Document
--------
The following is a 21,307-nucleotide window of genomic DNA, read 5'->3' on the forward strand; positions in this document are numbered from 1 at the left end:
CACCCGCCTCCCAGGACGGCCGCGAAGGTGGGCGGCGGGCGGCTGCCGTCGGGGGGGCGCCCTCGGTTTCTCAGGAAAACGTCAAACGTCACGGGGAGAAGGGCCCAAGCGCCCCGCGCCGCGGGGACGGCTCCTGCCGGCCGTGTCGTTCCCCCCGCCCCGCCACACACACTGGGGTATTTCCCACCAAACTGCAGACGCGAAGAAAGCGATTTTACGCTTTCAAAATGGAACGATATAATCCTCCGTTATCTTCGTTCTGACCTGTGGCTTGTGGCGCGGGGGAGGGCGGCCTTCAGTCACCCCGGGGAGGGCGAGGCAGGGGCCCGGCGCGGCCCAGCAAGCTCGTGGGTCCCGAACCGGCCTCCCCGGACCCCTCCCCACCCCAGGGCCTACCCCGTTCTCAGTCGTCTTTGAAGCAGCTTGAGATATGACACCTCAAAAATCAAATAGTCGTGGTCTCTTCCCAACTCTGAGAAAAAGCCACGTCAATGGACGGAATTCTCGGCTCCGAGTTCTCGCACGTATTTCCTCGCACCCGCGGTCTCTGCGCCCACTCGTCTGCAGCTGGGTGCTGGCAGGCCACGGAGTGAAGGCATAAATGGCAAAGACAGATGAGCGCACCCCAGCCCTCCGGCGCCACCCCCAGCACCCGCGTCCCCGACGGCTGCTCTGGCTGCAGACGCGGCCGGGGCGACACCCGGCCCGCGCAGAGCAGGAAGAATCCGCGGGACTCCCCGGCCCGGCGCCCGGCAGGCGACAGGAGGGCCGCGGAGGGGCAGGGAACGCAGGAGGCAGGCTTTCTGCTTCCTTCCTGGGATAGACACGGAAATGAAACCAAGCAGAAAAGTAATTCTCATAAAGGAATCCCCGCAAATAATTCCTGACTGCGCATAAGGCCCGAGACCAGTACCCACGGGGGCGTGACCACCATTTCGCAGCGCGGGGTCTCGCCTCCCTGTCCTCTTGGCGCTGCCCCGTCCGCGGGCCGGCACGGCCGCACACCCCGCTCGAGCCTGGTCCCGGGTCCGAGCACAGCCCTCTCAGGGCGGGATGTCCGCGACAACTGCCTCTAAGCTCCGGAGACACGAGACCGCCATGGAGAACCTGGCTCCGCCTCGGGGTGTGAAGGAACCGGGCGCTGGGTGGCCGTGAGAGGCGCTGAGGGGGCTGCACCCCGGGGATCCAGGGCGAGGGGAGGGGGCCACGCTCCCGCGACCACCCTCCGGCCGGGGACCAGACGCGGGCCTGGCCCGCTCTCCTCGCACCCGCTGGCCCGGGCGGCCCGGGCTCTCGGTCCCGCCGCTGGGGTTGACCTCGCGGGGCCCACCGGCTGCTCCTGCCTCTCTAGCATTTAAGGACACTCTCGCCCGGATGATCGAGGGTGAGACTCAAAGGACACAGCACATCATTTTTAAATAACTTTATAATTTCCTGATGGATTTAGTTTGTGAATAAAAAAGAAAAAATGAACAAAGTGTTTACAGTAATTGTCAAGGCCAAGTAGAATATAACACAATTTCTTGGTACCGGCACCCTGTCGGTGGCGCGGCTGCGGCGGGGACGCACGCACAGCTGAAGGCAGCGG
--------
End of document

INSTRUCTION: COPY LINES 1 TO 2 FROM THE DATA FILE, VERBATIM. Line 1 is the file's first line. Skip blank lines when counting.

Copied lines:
The following is a 21,307-nucleotide window of genomic DNA, read 5'->3' on the forward strand; positions in this document are numbered from 1 at the left end:
CACCCGCCTCCCAGGACGGCCGCGAAGGTGGGCGGCGGGCGGCTGCCGTCGGGGGGGCGCCCTCGGTTTCTCAGGAAAACGTCAAACGTCACGGGGAGAAGGGCCCAAGCGCCCCGCGCCGCGGGGACGGCTCCTGCCGGCCGTGTCGTTCCCCCCGCCCCGCCACACACACTGGGGTATTTCCCACCAAACTGCAGACGCGAAGAAAGCGATTTTACGCTTTCAAAATGGAACGATATAATCCTCCGTTATCTTCGTTCTGACCTGTGGCTTGTGGCGCGGGGGAGGGCGGCCTTCAGTCACCCCGGGGAGGGCGAGGCAGGGGCCCGGCGCGGCCCAGCAAGCTCGTGGGTCCCGAACCGGCCTCCCCGGACCCCTCCCCACCCCAGGGCCTACCCCGTTCTCAGTCGTCTTTGAAGCAGCTTGAGATATGACACCTCAAAAATCAAATAGTCGTGGTCTCTTCCCAACTCTGAGAAAAAGCCACGTCAATGGACGGAATTCTCGGCTCCGAGTTCTCGCACGTATTTCCTCGCACCCGCGGTCTCTGCGCCCACTCGTCTGCAGCTGGGTGCTGGCAGGCCACGGAGTGAAGGCATAAATGGCAAAGACAGATGAGCGCACCCCAGCCCTCCGGCGCCACCCCCAGCACCCGCGTCCCCGACGGCTGCTCTGGCTGCAGACGCGGCCGGGGCGACACCCGGCCCGCGCAGAGCAGGAAGAATCCGCGGGACTCCCCGGCCCGGCGCCCGGCAGGCGACAGGAGGGCCGCGGAGGGGCAGGGAACGCAGGAGGCAGGCTTTCTGCTTCCTTCCTGGGATAGACACGGAAATGAAACCAAGCAGAAAAGTAATTCTCATAAAGGAATCCCCGCAAATAATTCCTGACTGCGCATAAGGCCCGAGACCAGTACCCACGGGGGCGTGACCACCATTTCGCAGCGCGGGGTCTCGCCTCCCTGTCCTCTTGGCGCTGCCCCGTCCGCGGGCCGGCACGGCCGCACACCCCGCTCGAGCCTGGTCCCGGGTCCGAGCACAGCCCTCTCAGGGCGGGATGTCCGCGACAACTGCCTCTAAGCTCCGGAGACACGAGACCGCCATGGAGAACCTGGCTCCGCCTCGGGGTGTGAAGGAACCGGGCGCTGGGTGGCCGTGAGAGGCGCTGAGGGGGCTGCACCCCGGGGATCCAGGGCGAGGGGAGGGGGCCACGCTCCCGCGACCACCCTCCGGCCGGGGACCAGACGCGGGCCTGGCCCGCTCTCCTCGCACCCGCTGGCCCGGGCGGCCCGGGCTCTCGGTCCCGCCGCTGGGGTTGACCTCGCGGGGCCCACCGGCTGCTCCTGCCTCTCTAGCATTTAAGGACACTCTCGCCCGGATGATCGAGGGTGAGACTCAAAGGACACAGCACATCATTTTTAAATAACTTTATAATTTCCTGATGGATTTAGTTTGTGAATAAAAAAGAAAAAATGAACAAAGTGTTTACAGTAATTGTCAAGGCCAAGTAGAATATAACACAATTTCTTGGTACCGGCACCCTGTCGGTGGCGCGGCTGCGGCGGGGACGCACGCACAGCTGAAGGCAGCGG